Wspólnotowy Serwis Informacyjny Badan i Rozwoju - CORDIS

Final Activity Report Summary - BRAINROBOT (Brain computer interface for the control of rehabilitation robots, prostheses and paralysed limbs.)

The intention of the European BRAINROBOT project was the transfer of knowledge (ToK), via research in the field of non-invasive brain-computer interfaces (BCI) for the control of rehabilitation robots and care giving robots by disabled people.

People with spinal cord injuries above vertebra C4, amyotrophic lateral sclerosis (ALS) patients and patients with similar disabilities need all day support by care giving persons. Care giving robots will, in the future, allow these patients to have, at least for some hours each day, a self-determined life independent from care persons. Control of such a robot by the disabled user is a very critical task. BCI offer a new and very promising human and machine interface.

The project BRAINROBOT intended to transfer knowledge on BCI to the Institute of Automation (IAT) with the support of international cooperation partners. The European Union funding allowed the transfer of knowledge through research projects that were carried out by incoming experienced researchers at IAT as well as by outgoing experienced researchers from IAT to international partners, such as Prof. Dr Gert Pfurtscheller, Laboratory of Brain Computer Interfaces, University Graz and Prof. Dr Ken Hunt, Centre of Systems and Control, University of Glasgow.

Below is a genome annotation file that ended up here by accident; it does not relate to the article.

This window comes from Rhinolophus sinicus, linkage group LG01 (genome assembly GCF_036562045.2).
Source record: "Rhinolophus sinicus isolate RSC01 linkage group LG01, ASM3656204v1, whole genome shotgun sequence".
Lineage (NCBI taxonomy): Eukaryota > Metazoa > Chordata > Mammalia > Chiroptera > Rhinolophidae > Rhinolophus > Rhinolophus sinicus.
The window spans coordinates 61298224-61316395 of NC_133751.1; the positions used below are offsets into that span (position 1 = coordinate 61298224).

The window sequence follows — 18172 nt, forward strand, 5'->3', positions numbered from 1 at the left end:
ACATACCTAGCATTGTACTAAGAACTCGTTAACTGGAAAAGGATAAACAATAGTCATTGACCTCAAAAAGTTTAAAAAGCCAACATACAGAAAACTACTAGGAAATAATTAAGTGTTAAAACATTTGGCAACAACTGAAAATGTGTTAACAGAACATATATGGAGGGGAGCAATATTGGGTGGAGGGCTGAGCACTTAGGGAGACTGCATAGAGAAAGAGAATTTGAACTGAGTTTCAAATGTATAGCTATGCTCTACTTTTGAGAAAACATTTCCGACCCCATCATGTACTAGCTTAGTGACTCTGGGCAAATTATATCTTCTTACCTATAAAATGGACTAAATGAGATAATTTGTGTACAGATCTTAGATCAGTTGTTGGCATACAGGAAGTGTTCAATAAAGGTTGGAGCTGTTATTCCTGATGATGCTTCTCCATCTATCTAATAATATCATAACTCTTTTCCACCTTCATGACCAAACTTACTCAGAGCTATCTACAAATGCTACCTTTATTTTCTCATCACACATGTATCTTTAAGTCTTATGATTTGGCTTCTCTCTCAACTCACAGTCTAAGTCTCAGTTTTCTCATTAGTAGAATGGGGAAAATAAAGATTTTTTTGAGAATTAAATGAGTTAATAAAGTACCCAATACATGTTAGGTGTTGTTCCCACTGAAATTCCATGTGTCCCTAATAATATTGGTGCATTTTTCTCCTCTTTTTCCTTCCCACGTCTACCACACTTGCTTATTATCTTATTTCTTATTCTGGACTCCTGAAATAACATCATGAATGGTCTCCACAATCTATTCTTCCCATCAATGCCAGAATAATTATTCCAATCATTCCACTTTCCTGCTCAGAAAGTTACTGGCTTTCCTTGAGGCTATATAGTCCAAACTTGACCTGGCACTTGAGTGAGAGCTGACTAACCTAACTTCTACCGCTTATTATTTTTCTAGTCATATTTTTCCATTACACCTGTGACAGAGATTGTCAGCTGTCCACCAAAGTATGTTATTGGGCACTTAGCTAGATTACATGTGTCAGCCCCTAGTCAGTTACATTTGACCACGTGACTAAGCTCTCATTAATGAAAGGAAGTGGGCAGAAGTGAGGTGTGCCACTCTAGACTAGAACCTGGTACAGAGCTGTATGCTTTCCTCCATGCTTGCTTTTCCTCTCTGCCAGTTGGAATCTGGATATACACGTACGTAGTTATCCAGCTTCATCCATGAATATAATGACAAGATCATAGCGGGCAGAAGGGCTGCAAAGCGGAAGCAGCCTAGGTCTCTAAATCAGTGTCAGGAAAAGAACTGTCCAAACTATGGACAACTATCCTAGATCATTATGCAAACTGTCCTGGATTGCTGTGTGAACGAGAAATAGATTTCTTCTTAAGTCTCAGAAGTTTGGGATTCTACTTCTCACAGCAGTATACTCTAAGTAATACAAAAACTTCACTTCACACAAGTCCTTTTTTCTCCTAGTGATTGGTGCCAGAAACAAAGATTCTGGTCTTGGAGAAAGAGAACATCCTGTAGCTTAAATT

With the support of the cooperation partners, basic and application oriented research was carried out within the project. Two basic principles of BCI were considered in detail for robot control, i.e. steady state visual evoked potentials (SSVEP) and event related desynchronisation and synchronization (ERD/ERS) with motion imagination. Hardware and software systems were developed for electroencephalography (EEG) data acquisition and interpretation. Based on the results, new research was initiated to improve signal filtering, adaptation of the system to new users, influence of learning and feedback to the user and to use the acquired data for the control of a care giving robot. At the international fair CeBIT 2008, the IAT was able to set up a live demonstration of robot control with SSVEP-BCI, as well as to set up a study on the influence of the age and other parameters of a BCI user on its usability. For this study, 106 visitors of the IAT CEBIT booth volunteered as participants and used the Bremen-BCI. Another study, aiming more at disabled users, was carried out at the Rehacare 2008 in Düsseldorf.

The research results of the BRAINROBOT project initiated additional research projects. The European Union's Seventh Framework BRAIN project aimed to develop adaptive BCI for daily use and the German research project sBCI aimed at the application oriented research of fast BCI and the fusion of BCI signals with additional measurements to control complex devices. A third interdisciplinary research project with seven institutes from the faculty of physics, electrical and information engineering, the faculty of biology and the faculty of human and health sciences was also initiated and was funded by the University Bremen. This research project combined research about invasive and non-invasive BCI for the control of neuroprosthesis.

It could be in general stated that the BRAINROBOT project was very successful as it generated important research results in the area of robot arm control with non-invasive BCI and broadened knowledge on BCI at IAT. Additional basic and application oriented research was initiated and a high number of students and early stage researchers were trained in the field of BCI.

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